Recent anecdotes and rumors suggest there is mounting anger within the Communist Party over the Hu-Wen administration's failure to uphold its mandate — handed down indirectly from Deng Xiaoping — to rebalance the economy away from overreliance on exports and investment and toward domestic consumption and greater equity between China's diverse regions.
Certainly, when the Fourth Generation leaders assumed power in 2002, they did not intend to leave so many fundamental problems unfixed. Nor could they have anticipated the ways in which 9/11, two U.S.-led wars in the Middle East and financial crises in the United States and Europe would fundamentally alter the international system and China's place in it.
The View From 2002
In 2002, China had a gross domestic product of $1.45 trillion, smaller than that of the United Kingdom, and an average per capita GDP of just over $1,100. It produced almost three-quarters of the oil it consumed domestically and was a small natural gas exporter. The country had undergone a period of political, social and economic uncertainty in the late 1990s, but by the early 2000s it looked stronger than ever, with booming stock markets in Shenzhen and Shanghai, a reformed and recapitalized state-owned sector and incredible urbanization and economic growth rates, especially along the industrialized coast. China's military, which former President Jiang Zemin had brought back firmly under the Party's wing in 1998, was just beginning a modernization drive that continues today. China was growing quickly, but it was not yet the global economic, diplomatic and resource giant it is today.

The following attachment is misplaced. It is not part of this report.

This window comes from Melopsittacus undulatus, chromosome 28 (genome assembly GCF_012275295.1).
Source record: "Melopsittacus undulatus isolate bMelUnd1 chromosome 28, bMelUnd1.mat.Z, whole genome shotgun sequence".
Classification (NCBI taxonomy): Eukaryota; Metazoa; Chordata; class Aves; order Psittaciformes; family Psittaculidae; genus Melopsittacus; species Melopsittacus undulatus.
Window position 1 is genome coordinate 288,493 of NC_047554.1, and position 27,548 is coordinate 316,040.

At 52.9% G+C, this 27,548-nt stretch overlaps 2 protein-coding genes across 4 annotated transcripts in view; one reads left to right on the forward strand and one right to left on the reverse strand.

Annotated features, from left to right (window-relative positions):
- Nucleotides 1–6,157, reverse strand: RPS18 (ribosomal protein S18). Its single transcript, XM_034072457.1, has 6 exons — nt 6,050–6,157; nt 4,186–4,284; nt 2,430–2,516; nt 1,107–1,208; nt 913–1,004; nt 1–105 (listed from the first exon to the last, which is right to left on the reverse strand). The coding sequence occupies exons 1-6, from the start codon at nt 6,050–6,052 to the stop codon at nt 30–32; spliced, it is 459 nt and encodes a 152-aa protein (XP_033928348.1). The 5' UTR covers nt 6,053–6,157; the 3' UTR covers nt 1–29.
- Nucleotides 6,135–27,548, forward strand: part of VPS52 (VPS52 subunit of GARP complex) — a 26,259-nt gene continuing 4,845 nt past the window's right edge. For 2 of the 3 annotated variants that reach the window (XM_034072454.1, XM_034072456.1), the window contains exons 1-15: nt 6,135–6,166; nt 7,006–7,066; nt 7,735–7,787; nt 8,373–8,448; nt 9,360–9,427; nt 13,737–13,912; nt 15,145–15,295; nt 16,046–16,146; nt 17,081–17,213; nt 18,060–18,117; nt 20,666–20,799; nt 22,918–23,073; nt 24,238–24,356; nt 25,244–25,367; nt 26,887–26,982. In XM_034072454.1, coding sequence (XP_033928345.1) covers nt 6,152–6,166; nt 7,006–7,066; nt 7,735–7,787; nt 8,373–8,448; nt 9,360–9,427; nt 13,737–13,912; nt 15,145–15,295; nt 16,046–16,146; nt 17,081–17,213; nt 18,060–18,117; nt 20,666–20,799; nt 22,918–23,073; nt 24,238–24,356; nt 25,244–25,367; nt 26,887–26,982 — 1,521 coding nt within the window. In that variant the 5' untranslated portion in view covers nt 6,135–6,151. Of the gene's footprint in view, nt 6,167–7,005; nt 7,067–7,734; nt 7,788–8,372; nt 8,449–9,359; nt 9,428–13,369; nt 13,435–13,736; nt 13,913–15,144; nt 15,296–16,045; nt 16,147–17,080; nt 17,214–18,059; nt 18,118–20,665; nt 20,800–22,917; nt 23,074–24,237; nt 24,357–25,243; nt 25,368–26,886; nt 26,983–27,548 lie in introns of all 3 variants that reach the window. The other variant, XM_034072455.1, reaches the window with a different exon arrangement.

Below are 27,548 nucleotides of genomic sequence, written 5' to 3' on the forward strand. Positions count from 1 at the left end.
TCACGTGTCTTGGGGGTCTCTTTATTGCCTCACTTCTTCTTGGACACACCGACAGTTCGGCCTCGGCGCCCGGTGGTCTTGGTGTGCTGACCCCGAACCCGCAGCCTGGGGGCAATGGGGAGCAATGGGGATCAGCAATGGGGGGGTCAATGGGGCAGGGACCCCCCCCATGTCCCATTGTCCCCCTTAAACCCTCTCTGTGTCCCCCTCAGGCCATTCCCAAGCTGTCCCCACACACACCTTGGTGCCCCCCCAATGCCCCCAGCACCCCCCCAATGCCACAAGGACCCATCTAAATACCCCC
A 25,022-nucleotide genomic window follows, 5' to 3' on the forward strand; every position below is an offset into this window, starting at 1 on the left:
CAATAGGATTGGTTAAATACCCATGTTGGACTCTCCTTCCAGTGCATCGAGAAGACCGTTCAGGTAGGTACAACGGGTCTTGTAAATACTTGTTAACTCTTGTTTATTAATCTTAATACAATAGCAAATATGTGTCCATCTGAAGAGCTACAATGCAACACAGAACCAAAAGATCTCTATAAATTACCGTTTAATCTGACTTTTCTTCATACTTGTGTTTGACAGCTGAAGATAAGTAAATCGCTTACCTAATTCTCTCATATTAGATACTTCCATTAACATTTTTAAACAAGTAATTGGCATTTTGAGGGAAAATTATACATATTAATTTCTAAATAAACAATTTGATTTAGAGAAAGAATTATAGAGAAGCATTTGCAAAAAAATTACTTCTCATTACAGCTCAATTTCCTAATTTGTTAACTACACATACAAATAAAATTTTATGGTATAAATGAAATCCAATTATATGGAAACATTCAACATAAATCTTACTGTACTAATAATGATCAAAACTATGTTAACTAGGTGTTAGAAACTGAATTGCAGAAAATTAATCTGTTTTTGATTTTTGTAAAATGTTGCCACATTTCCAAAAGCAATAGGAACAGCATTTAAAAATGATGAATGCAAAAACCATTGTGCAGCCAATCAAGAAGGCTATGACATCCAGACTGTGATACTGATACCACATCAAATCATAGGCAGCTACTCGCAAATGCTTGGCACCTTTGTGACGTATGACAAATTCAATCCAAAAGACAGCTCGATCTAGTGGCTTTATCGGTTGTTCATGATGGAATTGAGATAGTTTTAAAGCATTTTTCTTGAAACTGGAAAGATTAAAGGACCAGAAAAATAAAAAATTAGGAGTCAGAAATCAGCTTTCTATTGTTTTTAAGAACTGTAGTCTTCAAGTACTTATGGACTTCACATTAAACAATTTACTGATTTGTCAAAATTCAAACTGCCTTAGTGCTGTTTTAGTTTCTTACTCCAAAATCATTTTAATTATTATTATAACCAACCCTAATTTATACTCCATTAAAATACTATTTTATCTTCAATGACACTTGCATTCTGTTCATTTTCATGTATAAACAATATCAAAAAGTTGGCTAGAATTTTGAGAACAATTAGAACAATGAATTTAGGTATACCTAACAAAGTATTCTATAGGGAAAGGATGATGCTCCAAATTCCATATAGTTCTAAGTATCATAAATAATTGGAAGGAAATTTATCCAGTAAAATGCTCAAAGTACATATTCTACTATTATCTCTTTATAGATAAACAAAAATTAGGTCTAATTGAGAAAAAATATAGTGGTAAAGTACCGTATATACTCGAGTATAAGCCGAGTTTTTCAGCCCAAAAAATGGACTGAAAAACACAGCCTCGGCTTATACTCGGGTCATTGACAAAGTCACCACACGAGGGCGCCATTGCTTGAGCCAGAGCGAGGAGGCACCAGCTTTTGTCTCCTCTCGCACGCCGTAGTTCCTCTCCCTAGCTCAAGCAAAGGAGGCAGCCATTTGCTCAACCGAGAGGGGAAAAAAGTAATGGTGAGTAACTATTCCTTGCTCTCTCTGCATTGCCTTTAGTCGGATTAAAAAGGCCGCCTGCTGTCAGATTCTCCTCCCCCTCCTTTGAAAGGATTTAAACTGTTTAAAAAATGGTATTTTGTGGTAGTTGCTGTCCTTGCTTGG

The China that Hu and Wen inherited was starting to shift out of the first phase of a process that began in earnest in 1992, when Deng made his famous "Southern Tour" to the boom towns of the Pearl River Delta. That tour ended the decade of political and economic transition that had culminated in the 1989 Tiananmen incident and set the country on a new path guided by three core principles: economic pragmatism, international cooperation and the absolute primacy of the Party.
The first phase, lasting until 2002 and presided over by Jiang and Premier Zhu Rongji, was essentially one of capital accumulation. In post-Mao China, where the promise of economic prosperity (rather than political ideology) formed the basis of Party legitimacy, ensuring long-term social stability required better integrating the country's vast, poor hinterland into a modern, internationally oriented economy. But as Deng saw, size, geography and distance made linking inland China to the coast difficult.